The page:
Sir George Gilbert Scott's 1873 Midland Grand Hotel at London's St. Pancras Station, has played host to bats and other vermin for approximately 76 years. Practically revolutionary in its day (the innovation of a ladies smoking room - a big nicotine-stained thumbs-up from the suffragettes), the hotel was considered outdated in 1935 and then closed (lack of bathrooms - the ratio being 5 shared ablutions to 38 rooms). Almost the victim of a wrecking ball, a grade one listing in 1967 saved its bottom, and after a multi-million pound restoration, it has re-emerged as a Marriott Renaissance hotel and residential apartments. Painstakingly returned to its former glory by RHWL and Richard Griffiths Architects (amongst others), this jaw-dropping example of High Victorian Gothic Revival will be reintroduced to society in Spring '11...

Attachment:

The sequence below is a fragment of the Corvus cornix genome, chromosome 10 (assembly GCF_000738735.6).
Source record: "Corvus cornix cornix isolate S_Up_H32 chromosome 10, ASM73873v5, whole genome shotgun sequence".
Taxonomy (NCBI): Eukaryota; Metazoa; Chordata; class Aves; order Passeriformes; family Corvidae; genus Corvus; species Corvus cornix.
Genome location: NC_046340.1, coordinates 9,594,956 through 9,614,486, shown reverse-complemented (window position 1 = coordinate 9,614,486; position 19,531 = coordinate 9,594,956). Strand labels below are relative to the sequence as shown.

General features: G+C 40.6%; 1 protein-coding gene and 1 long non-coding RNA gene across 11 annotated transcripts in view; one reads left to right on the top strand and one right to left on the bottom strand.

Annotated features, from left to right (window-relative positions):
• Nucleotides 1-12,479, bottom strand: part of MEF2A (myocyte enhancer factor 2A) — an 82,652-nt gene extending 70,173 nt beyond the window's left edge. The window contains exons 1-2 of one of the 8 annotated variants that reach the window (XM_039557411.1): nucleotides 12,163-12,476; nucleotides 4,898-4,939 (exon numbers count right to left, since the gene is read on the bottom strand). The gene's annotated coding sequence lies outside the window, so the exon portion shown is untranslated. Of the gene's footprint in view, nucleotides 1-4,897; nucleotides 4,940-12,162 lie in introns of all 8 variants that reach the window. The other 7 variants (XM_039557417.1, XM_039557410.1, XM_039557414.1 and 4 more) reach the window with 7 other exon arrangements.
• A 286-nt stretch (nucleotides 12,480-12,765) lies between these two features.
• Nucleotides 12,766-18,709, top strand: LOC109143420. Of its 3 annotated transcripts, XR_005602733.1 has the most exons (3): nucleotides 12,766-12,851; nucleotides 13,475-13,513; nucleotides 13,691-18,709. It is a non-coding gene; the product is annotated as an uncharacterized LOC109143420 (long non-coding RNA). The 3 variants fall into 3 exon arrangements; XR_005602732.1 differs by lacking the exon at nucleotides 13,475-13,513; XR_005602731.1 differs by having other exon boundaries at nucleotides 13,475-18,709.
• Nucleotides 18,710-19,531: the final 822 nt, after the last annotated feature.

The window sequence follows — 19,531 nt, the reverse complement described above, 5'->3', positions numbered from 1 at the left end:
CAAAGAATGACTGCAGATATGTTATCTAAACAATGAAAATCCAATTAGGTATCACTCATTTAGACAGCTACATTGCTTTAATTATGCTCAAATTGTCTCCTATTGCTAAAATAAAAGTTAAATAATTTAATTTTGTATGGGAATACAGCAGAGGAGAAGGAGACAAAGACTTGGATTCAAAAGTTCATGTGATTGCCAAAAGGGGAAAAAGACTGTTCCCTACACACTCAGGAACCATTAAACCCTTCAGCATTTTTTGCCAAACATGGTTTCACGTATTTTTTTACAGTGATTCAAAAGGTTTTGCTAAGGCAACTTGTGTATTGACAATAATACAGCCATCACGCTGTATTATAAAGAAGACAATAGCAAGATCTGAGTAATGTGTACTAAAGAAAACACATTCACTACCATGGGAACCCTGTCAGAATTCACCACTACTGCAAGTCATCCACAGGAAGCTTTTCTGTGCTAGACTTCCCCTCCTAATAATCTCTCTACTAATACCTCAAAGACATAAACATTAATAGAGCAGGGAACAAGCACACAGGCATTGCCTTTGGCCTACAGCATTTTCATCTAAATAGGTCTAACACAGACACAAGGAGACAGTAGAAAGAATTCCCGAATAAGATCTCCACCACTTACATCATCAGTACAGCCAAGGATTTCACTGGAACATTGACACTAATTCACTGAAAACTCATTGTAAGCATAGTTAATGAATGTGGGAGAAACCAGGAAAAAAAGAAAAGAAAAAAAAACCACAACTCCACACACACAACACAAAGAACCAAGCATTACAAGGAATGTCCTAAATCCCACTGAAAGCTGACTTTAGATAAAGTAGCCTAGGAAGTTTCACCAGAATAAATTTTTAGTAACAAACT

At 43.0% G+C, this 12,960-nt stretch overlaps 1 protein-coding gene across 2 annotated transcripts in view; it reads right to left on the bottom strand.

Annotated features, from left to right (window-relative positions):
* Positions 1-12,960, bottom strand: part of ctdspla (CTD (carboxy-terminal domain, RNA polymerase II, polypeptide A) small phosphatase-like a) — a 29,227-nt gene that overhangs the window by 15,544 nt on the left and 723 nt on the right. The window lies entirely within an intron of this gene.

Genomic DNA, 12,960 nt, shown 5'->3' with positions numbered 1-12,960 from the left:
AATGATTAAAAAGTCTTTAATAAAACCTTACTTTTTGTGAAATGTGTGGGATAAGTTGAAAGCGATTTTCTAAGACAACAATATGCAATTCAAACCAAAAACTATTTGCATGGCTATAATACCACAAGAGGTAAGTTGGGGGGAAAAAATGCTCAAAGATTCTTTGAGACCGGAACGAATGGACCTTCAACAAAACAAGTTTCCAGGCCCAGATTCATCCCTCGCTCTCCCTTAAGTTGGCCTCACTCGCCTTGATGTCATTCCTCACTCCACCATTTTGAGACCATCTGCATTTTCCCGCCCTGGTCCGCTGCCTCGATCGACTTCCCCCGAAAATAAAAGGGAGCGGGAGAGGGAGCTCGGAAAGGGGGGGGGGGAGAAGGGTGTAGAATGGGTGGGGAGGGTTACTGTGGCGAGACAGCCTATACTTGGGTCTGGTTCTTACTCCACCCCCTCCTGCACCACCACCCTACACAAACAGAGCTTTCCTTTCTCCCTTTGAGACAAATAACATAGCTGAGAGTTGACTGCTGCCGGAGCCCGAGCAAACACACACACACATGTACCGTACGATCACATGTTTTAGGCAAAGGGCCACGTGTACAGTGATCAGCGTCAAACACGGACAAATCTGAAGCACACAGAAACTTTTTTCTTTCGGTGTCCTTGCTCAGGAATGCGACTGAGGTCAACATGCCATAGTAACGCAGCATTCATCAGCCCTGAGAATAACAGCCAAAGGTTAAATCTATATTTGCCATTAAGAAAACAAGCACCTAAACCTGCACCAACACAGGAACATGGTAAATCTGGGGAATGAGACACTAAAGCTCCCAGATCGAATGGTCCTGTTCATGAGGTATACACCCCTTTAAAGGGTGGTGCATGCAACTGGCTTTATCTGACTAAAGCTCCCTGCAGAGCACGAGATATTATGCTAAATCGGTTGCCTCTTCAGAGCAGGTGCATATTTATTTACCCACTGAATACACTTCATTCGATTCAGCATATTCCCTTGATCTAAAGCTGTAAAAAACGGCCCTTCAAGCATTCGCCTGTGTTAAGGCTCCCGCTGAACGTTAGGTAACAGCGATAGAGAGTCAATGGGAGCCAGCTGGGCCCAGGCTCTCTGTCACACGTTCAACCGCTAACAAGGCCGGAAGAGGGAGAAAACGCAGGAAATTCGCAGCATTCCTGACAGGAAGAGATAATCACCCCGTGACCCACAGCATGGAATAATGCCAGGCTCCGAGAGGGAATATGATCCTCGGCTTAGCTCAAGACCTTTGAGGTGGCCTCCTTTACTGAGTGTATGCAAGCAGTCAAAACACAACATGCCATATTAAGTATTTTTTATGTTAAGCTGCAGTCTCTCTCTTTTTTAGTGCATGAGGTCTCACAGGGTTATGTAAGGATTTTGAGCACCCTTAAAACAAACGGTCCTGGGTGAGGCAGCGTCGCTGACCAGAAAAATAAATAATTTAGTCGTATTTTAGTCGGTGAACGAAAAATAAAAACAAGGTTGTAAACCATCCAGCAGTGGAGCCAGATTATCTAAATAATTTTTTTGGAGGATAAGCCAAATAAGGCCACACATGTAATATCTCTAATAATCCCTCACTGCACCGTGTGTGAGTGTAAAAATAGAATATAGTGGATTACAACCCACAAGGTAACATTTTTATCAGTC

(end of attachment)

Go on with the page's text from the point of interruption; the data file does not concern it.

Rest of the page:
|The magnificent staircase|
|Erecting 'The Meeting Place' by Paul Day at the St. Pancras Station|
|St. Pancras International Station|
St. Pancras Chambers, Euston Rd, London, UK
St. Pancras is currently the London link of the Eurostar terminal